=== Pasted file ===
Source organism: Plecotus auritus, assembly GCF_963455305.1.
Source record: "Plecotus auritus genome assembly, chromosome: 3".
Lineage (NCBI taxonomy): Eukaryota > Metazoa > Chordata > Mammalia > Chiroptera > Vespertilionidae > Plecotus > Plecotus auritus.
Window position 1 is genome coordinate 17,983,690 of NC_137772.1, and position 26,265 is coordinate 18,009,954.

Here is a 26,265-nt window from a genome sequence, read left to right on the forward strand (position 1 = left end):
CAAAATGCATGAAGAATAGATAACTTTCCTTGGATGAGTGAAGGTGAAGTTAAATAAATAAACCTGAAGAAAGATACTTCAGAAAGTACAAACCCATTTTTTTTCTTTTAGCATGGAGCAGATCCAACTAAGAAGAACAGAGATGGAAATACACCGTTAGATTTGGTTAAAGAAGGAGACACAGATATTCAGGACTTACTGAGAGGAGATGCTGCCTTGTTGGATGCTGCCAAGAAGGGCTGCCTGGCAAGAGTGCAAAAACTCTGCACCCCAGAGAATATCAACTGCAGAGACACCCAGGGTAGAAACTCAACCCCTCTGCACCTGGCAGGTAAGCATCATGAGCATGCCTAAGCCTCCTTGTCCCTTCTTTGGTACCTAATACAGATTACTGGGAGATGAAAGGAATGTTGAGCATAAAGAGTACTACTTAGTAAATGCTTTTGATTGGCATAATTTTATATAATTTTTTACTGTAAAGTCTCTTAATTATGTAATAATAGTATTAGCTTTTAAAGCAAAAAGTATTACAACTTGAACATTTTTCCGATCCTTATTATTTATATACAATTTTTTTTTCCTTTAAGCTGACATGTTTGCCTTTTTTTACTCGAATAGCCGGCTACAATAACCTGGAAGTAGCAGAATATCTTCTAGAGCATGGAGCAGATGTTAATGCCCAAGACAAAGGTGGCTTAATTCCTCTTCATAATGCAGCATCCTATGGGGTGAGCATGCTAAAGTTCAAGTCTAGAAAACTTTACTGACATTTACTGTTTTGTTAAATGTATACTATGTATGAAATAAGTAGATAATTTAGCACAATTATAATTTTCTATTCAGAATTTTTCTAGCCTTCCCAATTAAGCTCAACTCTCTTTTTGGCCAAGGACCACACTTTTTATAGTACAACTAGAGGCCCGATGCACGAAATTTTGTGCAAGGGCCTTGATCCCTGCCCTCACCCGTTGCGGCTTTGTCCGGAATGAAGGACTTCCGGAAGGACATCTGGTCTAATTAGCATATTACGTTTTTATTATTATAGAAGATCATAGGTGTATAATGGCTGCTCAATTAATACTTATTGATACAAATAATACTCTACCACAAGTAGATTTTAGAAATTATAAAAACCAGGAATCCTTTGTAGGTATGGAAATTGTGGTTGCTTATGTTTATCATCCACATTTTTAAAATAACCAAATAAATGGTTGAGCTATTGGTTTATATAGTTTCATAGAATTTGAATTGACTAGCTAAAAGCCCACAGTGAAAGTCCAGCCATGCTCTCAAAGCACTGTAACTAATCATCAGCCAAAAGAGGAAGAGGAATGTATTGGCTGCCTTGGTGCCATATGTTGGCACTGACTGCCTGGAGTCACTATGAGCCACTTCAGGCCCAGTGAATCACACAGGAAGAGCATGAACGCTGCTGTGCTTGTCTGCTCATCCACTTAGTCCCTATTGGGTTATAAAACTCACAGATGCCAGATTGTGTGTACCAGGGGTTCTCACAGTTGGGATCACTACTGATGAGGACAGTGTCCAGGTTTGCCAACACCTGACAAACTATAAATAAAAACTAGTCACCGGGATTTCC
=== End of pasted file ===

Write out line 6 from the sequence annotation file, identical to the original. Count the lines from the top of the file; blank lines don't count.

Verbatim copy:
CAAAATGCATGAAGAATAGATAACTTTCCTTGGATGAGTGAAGGTGAAGTTAAATAAATAAACCTGAAGAAAGATACTTCAGAAAGTACAAACCCATTTTTTTTCTTTTAGCATGGAGCAGATCCAACTAAGAAGAACAGAGATGGAAATACACCGTTAGATTTGGTTAAAGAAGGAGACACAGATATTCAGGACTTACTGAGAGGAGATGCTGCCTTGTTGGATGCTGCCAAGAAGGGCTGCCTGGCAAGAGTGCAAAAACTCTGCACCCCAGAGAATATCAACTGCAGAGACACCCAGGGTAGAAACTCAACCCCTCTGCACCTGGCAGGTAAGCATCATGAGCATGCCTAAGCCTCCTTGTCCCTTCTTTGGTACCTAATACAGATTACTGGGAGATGAAAGGAATGTTGAGCATAAAGAGTACTACTTAGTAAATGCTTTTGATTGGCATAATTTTATATAATTTTTTACTGTAAAGTCTCTTAATTATGTAATAATAGTATTAGCTTTTAAAGCAAAAAGTATTACAACTTGAACATTTTTCCGATCCTTATTATTTATATACAATTTTTTTTTCCTTTAAGCTGACATGTTTGCCTTTTTTTACTCGAATAGCCGGCTACAATAACCTGGAAGTAGCAGAATATCTTCTAGAGCATGGAGCAGATGTTAATGCCCAAGACAAAGGTGGCTTAATTCCTCTTCATAATGCAGCATCCTATGGGGTGAGCATGCTAAAGTTCAAGTCTAGAAAACTTTACTGACATTTACTGTTTTGTTAAATGTATACTATGTATGAAATAAGTAGATAATTTAGCACAATTATAATTTTCTATTCAGAATTTTTCTAGCCTTCCCAATTAAGCTCAACTCTCTTTTTGGCCAAGGACCACACTTTTTATAGTACAACTAGAGGCCCGATGCACGAAATTTTGTGCAAGGGCCTTGATCCCTGCCCTCACCCGTTGCGGCTTTGTCCGGAATGAAGGACTTCCGGAAGGACATCTGGTCTAATTAGCATATTACGTTTTTATTATTATAGAAGATCATAGGTGTATAATGGCTGCTCAATTAATACTTATTGATACAAATAATACTCTACCACAAGTAGATTTTAGAAATTATAAAAACCAGGAATCCTTTGTAGGTATGGAAATTGTGGTTGCTTATGTTTATCATCCACATTTTTAAAATAACCAAATAAATGGTTGAGCTATTGGTTTATATAGTTTCATAGAATTTGAATTGACTAGCTAAAAGCCCACAGTGAAAGTCCAGCCATGCTCTCAAAGCACTGTAACTAATCATCAGCCAAAAGAGGAAGAGGAATGTATTGGCTGCCTTGGTGCCATATGTTGGCACTGACTGCCTGGAGTCACTATGAGCCACTTCAGGCCCAGTGAATCACACAGGAAGAGCATGAACGCTGCTGTGCTTGTCTGCTCATCCACTTAGTCCCTATTGGGTTATAAAACTCACAGATGCCAGATTGTGTGTACCAGGGGTTCTCACAGTTGGGATCACTACTGATGAGGACAGTGTCCAGGTTTGCCAACACCTGACAAACTATAAATAAAAACTAGTCACCGGGATTTCC